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Embryology of Blumea malabarica, B. membranacea, Laggera pterodonta, Anaphalis busna and Vicoa auriculata has been studied. The anther is tetrasporangiate in all the members except in Blumea membranacea where it is bisporangiate. The anther tapetum is of the Periplasmodial type. Both tetrahedral and isobilateral pollen tetrads are found. Mature pollen grains are three-celled with thick spinous exine. The ovary is bicarpellary syncarpous and unilocular with a single basal ovule. In one instance in Blumea malabarica two ovules per ovary with a rudimentary septum separating them was observed. The single hypodermal archesporial cell functions directly as the megaspore mother cell. The embryo sac develops according to the Polygonum type. The synergids in Blumea malabarica are hooked while in other members they are pear shaped. There are three antipodal cells except in Blumea membranacea where they increase up to eight. Endosperm development in Blumea malabarica is of the Nuclear type while in Blumea membranacea and Laggera pterodonta it is of the Cellular type. One or two layers of endosperm persist up to maturity. Embryo development follows the Senecio variation of Asterad type. The embryological information of this tribe along with that of other tribes will be utilized in evaluating the interrelationships of the family Compositae in a later paper.

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... diverSity And evOlutiOnAry trendS in embryOlOgicAl FeAtureS OF ASterAceAe Anther Tetrasporangiate anthers, as found in Stifftia and Wunderlichia, are common in Asteraceae (Davis, 1966;Johri et al., 1992;Jurukova-Grančarova, 1997, 2004Pandey, 2003;Ao, 2007;Deng et al., 2010;Rad & Hajisadeghian, 2014;Franca et al., 2015), Asterales (Johri et al., 1992;Tobe & Morin, 1996;and references therein), and are plesiomorphic, as in angiosperms as a whole (Davis, 1966;Johri et al., 1992;Doyle & Endress, 2000). The few reports of bisporangiate anthers in Asteraceae are restricted to some Asteroideae (Deshpande, 1960;Davis, 1962a, b;Sundara Rajan, 1974;Pullaiah, 1979Pullaiah, , 1982aPullaiah, , 1983Franca et al., 2015) and are apomorphic in Asteraceae. In most cases, it is unknown how the anthers became bisporangiate, by fusion or suppression of the sporangia of either the ventral or the dorsal theca. ...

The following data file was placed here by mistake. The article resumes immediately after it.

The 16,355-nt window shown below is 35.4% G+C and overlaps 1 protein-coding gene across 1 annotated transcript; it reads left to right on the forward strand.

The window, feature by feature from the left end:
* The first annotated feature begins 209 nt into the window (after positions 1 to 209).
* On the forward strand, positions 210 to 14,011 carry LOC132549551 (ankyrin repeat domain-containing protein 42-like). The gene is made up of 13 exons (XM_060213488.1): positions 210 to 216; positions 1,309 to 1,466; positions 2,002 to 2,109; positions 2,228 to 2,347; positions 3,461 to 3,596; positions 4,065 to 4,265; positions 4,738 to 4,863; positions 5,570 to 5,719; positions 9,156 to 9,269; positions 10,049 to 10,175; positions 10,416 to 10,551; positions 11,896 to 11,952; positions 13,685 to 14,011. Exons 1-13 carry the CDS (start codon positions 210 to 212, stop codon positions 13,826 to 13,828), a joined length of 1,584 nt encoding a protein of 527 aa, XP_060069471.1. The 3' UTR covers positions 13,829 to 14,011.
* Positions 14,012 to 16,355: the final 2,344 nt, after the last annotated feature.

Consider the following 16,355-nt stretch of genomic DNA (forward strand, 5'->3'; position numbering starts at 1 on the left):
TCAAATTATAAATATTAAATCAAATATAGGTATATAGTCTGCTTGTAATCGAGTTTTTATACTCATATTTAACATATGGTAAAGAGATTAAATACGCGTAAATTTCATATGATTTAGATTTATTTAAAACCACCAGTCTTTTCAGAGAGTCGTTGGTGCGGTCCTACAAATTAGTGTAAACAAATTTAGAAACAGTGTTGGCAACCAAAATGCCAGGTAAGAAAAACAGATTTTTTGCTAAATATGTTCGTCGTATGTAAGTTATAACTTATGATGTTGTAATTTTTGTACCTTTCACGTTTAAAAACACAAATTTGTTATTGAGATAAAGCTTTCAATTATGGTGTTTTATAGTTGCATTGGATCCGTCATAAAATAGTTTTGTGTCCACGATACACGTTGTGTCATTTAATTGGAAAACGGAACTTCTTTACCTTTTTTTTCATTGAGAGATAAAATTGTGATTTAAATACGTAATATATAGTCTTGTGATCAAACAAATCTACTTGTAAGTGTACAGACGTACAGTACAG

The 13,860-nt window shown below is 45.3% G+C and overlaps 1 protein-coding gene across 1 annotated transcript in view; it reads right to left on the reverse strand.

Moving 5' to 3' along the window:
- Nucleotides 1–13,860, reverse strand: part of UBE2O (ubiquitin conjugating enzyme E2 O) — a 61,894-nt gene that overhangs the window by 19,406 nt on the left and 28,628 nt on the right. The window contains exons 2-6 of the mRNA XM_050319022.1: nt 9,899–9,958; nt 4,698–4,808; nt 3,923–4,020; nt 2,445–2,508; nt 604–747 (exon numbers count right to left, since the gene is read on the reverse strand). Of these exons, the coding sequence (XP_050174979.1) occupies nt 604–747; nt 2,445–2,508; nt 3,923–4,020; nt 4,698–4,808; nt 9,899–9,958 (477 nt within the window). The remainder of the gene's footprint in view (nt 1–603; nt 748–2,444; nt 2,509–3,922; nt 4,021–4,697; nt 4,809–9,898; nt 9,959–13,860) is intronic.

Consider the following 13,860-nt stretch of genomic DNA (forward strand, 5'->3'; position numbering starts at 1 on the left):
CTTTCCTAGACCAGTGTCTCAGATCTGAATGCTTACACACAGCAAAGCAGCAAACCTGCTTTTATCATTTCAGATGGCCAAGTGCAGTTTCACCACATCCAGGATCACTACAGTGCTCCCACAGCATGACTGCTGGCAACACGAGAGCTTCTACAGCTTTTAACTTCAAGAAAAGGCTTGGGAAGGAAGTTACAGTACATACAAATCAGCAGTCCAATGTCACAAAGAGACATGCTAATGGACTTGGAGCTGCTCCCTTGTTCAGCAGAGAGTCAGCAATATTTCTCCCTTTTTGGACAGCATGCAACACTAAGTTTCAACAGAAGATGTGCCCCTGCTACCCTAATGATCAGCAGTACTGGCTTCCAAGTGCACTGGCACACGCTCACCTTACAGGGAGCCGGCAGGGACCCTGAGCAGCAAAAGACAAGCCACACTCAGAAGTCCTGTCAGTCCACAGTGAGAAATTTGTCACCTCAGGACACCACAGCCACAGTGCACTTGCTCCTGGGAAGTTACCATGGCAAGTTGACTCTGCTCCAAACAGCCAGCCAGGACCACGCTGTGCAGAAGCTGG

... Secretory tapetum, as in Stifftia and Wunderlichia, also occurs in Goodeniaceae and Calyceraceae. It possibly appears as a plesiomorphic character state in Asteraceae being modified to periplasmodial in Mutisioideae (Maheswari Devi, 1957), Cichorioideae (Ahlstrand, 1985) and Asteroideae (Venkateswarlu & Maheswari Devi, 1955;Maheswari Devi, 1963;Davis, 1964;Sundara Rajan, 1968;Sharma & Murty, 1978;Pullaiah, 1978Pullaiah, , 1979Pullaiah, , 1981Pullaiah, , 1983Ahlstrand, 1985;Lakshmi & Pullaiah, 1986;Gotelli et al., 2008). The periplasmodial character state is not exclusive to these subfamilies and has probably appeared several times independently. ...
... Three-celled male gametophytes can be found in some Carduoideae (Yeung et al., 2011) and Pertyoideae (Kapil & Sethi, 1962). Two-and three-celled male gametophytes are found in Cichorioideae (Venkateswarlu & Maheswari Devi, 1955;Pullaiah, 1982b;Sood & Thakur, 1985;Jurukova-Grančarova, 1997;Yurukova-Grancharova, 2004;Yurukova-Grancharova & Dimitrova, 2006;Chehregani et al., 2011) and Asteroideae (Maheshwari & Roy, 1952;Venkateswarlu & Maheswari Devi, 1955;Davis, 1962a, b;Maheswari Devi, 1963;Davis, 1964;Misra, 1965;Sundara Rajan, 1968, 1974Eliasson, 1971;Sharma & Murty, 1978;Pullaiah, 1979Pullaiah, , 1981Pullaiah, , 1983Prakasa Rao et al., 1979;Laksmi & Pullaiah, 1986;Lersten & Curtis, 1990;Ao, 2007;Gotelli et al., 2008;Liu et al., 2012;Rad & Hajisadeghian, 2014;Franca et al., 2015). In contrast to the hypothesis of Lundberg (2009), the two-celled male gametophyte is plesiomorphic in Asteraceae, and the three-celled gametophyte is apomorphic. ...